Discipling people from other countries will probably mean a lot of hard work. Your church may need to change some of the things it does to accommodate their particular needs. Your congregation may feel uncomfortable—or even resentful—because of differences in culture. You may spend long amounts of time and a lot of energy trying to communicate with someone whose English isn’t that great and who doesn’t seem that interested in talking to you. But this is the work that God has called us to do. It is the only work that will last forever and it does bring great joy. God has given us such a privilege to bring the gospel of our Lord Jesus Christ to all the nations right here on our own doorstep.

Interested in starting your own international Bible study group? Anne has written a detailed step-by-step guide with lots of practical tips and suggestions, and more personal stories (like Andi’s).

Anne Woodcock works part-time as an editor at The Good Book Company in London. She is involved in several Bible study ministries with internationals.

Andi’s Story

Andi joined an international Bible study in the spring of 2004 as a result of living with a Christian British family while looking for work. A young man in his twenties, he came from a ‘Christianized’ background in Hungary, and had read parts of the Bible before but had never done Bible study. He felt rather daunted about joining the group, both because of his limited level of English and his expectation that the Bible would be difficult to understand, but he soon became a regular participant.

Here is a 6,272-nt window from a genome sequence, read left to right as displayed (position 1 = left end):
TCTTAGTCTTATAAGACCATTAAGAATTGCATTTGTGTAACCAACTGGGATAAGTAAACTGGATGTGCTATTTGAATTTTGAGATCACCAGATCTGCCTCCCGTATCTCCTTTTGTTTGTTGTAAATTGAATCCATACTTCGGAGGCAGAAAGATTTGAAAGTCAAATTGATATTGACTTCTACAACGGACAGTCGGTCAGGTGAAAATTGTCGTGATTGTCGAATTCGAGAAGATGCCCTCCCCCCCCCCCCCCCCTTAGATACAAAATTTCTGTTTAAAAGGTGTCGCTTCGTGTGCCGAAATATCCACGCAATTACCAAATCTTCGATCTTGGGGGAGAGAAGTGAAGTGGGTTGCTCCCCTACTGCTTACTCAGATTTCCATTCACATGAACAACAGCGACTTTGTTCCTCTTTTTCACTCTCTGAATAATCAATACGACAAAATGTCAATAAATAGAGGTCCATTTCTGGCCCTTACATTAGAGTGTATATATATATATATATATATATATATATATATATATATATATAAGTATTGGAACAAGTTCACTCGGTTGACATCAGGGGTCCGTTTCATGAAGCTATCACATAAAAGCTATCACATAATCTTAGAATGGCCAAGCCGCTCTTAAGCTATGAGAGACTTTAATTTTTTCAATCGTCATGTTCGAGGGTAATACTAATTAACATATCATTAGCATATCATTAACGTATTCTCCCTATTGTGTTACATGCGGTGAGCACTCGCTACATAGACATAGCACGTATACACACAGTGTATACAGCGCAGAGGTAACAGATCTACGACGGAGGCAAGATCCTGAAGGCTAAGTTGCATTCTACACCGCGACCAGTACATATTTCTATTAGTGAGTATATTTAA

Andi has discovered that the Bible is “always surprising” and that to read it often is very useful. “I believe that it is a description of the only way that is able to save us. The Bible has all the information to help us build up a good relationship with our God and with people. My heart and mind have been changed by the Bible. Everything has started to change in my life, slowly but surely.”

Andi’s basic level of English means that he has little chance of understanding everything in an English church service. But he is enthusiastic about the international Bible study that runs concurrently with the Sunday morning talk. He enjoys “having a good time with Christians” and mixing with those of other nationalities. He finds the small groups helpful, and appreciates the opportunity to have his questions answered. In just a few months God’s Word has had a great effect on this young man. He says: “Now I know Jesus was more than an ordinary person. Now I know why he came here. Now I now why we are here.”